The work of Van Houwelingen in the public domain consists of proposals for art works or interventions. By no means all the proposals have been implemented, but they invariably cause controversy and discussion. By stringing banalities together STIFF attempts to persuade the reader that what is involved here is an exceptional oeuvre. But it does so in vain because the crucial question of its artistic quality is hardly posed. This quality is presented as self-evident. STIFF then is also above all a manual about how to sell this marvellous art in the public domain to ‘various sorts of consumer and patron’ and to ‘all kinds of intermediaries: consultants, politicians, civil servants, critics and scholars’. And STIFF does this in a way that confirms all my prejudices. After reading Camiel van Winkel’s Moderne Leegte. Over kunst en openbaarheid of 1999 I still wasn’t out of the morass either – the style and mode of expression are so classy that the emptiness of failed art in the public domain still acquires an artistic aura. STIFF is more innocent and thus more revealing, because form and content cover for each other very precisely here. The photos of abandoned sculptures lost somewhere in a square, in public gardens, on a plinth, just left behind in the cold, and the commentaries on them leave little room for doubt. Art in the public domain really is poverty-stricken and a sorry spectacle – it literally stinks. Stupid politicians, narrow-minded civil servants, blind critics and of course the loveless bureaucracy are responsible for this. But so are those who speak up for the welfare of the kangaroos that Van Houwelingen in one of his proposals wants to keep in the grounds of a children’s hospital. According to Kempers, they are concerned ‘not with arguments – either artistic or veterinary – but with a publicity success, that they would have much more difficulty getting in other instances’.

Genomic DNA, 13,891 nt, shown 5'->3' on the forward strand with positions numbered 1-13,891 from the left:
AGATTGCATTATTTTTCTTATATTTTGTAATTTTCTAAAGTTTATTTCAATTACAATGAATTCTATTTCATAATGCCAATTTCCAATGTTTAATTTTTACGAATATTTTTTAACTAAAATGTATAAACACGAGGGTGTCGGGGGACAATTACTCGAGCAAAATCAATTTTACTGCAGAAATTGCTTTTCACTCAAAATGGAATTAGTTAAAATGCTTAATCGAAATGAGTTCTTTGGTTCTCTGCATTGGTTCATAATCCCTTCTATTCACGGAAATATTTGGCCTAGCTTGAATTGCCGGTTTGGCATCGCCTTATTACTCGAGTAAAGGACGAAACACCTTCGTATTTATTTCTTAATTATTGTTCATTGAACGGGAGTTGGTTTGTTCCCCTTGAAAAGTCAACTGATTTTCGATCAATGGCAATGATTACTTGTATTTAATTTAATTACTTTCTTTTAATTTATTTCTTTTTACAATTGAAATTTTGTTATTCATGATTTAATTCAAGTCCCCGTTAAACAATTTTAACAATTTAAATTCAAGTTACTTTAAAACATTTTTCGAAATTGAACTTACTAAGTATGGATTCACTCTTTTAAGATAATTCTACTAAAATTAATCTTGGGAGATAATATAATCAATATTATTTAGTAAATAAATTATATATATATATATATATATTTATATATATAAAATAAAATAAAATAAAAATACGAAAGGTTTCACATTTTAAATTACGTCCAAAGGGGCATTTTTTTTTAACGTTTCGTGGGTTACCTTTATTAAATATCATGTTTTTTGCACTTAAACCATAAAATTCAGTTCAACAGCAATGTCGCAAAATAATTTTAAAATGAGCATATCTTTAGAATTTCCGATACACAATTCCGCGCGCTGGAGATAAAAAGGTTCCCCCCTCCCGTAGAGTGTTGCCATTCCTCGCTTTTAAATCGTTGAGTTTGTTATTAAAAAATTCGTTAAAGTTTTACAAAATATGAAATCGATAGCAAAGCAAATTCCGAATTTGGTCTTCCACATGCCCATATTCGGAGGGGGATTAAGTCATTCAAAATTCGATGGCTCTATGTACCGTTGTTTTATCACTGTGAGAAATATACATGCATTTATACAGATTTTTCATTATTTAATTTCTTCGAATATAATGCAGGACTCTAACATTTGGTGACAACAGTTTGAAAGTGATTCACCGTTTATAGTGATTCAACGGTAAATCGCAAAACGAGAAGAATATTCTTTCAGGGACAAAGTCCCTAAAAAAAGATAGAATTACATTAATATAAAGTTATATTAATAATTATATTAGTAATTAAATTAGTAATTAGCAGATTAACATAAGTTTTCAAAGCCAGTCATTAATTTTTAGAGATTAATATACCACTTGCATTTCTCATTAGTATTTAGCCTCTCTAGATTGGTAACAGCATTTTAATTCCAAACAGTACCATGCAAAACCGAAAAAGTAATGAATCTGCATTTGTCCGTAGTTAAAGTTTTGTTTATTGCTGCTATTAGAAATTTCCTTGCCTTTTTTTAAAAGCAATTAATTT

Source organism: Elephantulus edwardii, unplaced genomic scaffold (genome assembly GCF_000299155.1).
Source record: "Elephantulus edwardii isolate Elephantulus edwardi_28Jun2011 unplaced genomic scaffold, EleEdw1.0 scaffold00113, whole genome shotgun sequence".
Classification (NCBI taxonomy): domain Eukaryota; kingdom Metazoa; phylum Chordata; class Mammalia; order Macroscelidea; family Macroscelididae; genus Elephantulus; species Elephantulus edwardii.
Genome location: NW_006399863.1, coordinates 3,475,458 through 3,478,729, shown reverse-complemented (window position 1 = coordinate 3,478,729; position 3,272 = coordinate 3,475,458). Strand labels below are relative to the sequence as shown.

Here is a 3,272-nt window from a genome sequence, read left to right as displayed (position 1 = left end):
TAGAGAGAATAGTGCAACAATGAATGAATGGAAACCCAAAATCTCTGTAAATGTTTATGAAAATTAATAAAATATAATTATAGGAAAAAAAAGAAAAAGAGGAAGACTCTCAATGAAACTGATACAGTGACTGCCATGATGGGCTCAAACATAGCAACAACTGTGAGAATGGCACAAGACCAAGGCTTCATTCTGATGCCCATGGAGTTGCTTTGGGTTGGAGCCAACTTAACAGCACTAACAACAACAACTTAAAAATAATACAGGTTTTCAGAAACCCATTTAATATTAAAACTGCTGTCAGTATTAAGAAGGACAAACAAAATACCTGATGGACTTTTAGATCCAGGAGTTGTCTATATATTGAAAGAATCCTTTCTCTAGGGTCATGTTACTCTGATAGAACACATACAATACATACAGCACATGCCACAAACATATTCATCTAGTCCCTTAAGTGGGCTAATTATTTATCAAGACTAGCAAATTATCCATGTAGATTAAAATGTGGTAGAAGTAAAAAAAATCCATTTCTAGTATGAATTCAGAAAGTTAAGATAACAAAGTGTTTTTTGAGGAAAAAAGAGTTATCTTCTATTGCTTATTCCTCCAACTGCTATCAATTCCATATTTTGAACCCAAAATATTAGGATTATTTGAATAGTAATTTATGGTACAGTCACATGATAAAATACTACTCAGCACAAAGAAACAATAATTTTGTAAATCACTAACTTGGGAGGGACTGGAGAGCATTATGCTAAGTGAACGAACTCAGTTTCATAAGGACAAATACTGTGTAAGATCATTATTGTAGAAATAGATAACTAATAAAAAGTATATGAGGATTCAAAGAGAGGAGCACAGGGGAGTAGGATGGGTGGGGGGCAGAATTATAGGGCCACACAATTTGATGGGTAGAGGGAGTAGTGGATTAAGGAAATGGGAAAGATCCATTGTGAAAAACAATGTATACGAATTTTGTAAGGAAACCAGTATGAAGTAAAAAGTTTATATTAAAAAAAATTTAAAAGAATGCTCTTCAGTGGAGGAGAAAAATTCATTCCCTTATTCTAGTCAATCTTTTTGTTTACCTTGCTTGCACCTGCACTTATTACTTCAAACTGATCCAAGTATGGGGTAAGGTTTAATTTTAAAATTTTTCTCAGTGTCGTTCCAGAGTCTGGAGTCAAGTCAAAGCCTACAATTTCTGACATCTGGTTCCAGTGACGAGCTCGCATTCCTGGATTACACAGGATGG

Kempers speculates endlessly in what is the laziest, most cowardly and lame text about art I have read in years. For Kempers art has nothing to do with divine inspiration, talent, or knowledge – no, for him it is a matter of ‘forming an unbeatable coalition with other parties’. Somewhere he says that Van Houwelingen ‘receives and passes on contemporary and historical signals like a dish antenna’ – and, it’s true, there he is on his way to a municipal district council in The Hague, with the question of whether ‘there is room for a satellite tolerance zone’. Here and elsewhere it appears that Kempers and Van Houwelingen genuinely haven’t a clue that good art comes about in ways that are unexpected, and not via well-worn paths. That good art can be modest and invisible, that it is not pushy, does not provoke any controversy or result in any exchange of abuse, but that in its essence it operates invisibly. That good art never progresses with the aid of functionaries, mediators and other busybodies but makes its way with the aid of the heart and the intellect, to use the language of a rickety and banal dualism.